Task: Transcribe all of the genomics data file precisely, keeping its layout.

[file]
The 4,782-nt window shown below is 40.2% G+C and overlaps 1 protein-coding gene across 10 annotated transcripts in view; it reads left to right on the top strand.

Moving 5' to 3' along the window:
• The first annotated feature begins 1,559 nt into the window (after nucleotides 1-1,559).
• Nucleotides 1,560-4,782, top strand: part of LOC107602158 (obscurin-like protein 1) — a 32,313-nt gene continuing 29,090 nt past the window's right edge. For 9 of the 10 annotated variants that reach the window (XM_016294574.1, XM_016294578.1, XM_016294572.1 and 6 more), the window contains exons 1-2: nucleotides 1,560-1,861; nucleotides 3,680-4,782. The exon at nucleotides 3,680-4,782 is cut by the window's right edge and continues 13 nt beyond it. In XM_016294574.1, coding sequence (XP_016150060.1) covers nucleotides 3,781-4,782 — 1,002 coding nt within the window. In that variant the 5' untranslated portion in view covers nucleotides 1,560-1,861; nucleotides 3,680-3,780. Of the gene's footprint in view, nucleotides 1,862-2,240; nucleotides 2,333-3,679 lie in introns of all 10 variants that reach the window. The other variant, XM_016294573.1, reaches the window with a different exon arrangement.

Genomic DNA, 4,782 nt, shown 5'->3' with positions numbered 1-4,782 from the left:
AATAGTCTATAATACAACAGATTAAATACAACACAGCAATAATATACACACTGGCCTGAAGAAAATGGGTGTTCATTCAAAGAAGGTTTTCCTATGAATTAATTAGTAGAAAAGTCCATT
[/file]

The 4,782-nt window shown below is 40.2% G+C and overlaps 1 protein-coding gene across 10 annotated transcripts in view; it reads left to right on the top strand.

Moving 5' to 3' along the window:
• The first annotated feature begins 1,559 nt into the window (after nucleotides 1-1,559).
• Nucleotides 1,560-4,782, top strand: part of LOC107602158 (obscurin-like protein 1) — a 32,313-nt gene continuing 29,090 nt past the window's right edge. For 9 of the 10 annotated variants that reach the window (XM_016294574.1, XM_016294578.1, XM_016294572.1 and 6 more), the window contains exons 1-2: nucleotides 1,560-1,861; nucleotides 3,680-4,782. The exon at nucleotides 3,680-4,782 is cut by the window's right edge and continues 13 nt beyond it. In XM_016294574.1, coding sequence (XP_016150060.1) covers nucleotides 3,781-4,782 — 1,002 coding nt within the window. In that variant the 5' untranslated portion in view covers nucleotides 1,560-1,861; nucleotides 3,680-3,780. Of the gene's footprint in view, nucleotides 1,862-2,240; nucleotides 2,333-3,679 lie in introns of all 10 variants that reach the window. The other variant, XM_016294573.1, reaches the window with a different exon arrangement.

Genomic DNA, 4,782 nt, shown 5'->3' with positions numbered 1-4,782 from the left:
AATAGTCTATAATACAACAGATTAAATACAACACAGCAATAATATACACACTGGCCTGAAGAAAATGGGTGTTCATTCAAAGAAGGTTTTCCTATGAATTAATTAGTAGAAAAGTCCATT